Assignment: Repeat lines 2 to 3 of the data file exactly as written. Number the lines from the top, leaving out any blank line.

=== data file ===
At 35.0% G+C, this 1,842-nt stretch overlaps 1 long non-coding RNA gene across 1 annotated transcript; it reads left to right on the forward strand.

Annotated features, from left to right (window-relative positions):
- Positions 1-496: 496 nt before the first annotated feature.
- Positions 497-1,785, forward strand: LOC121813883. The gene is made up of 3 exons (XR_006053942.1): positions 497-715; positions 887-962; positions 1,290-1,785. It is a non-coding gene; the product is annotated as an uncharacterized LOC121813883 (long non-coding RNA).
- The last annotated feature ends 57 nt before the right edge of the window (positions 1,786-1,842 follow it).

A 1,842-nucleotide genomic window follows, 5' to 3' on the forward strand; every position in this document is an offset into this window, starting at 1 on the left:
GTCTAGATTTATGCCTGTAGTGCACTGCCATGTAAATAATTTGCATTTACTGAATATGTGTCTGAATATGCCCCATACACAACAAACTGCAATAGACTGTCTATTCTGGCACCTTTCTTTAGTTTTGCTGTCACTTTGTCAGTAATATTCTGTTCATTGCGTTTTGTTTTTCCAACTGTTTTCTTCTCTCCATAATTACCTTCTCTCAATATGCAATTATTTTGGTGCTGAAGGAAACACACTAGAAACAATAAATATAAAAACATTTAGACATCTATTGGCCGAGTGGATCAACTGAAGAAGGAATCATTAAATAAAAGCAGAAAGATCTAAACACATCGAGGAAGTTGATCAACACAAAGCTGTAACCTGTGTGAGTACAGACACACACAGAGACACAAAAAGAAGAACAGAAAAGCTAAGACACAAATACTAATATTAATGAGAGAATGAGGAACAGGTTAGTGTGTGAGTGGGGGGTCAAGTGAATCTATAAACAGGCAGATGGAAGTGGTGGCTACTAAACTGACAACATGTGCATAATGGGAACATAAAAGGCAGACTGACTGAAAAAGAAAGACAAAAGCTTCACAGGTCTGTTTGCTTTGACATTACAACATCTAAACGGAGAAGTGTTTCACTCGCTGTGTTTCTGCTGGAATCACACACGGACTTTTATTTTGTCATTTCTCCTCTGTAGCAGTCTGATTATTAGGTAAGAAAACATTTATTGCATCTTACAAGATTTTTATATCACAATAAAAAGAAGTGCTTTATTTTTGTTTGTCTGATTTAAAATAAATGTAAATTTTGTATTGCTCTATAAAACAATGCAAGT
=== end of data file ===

Annotated features, from left to right (window-relative positions):
- Positions 1-496: 496 nt before the first annotated feature.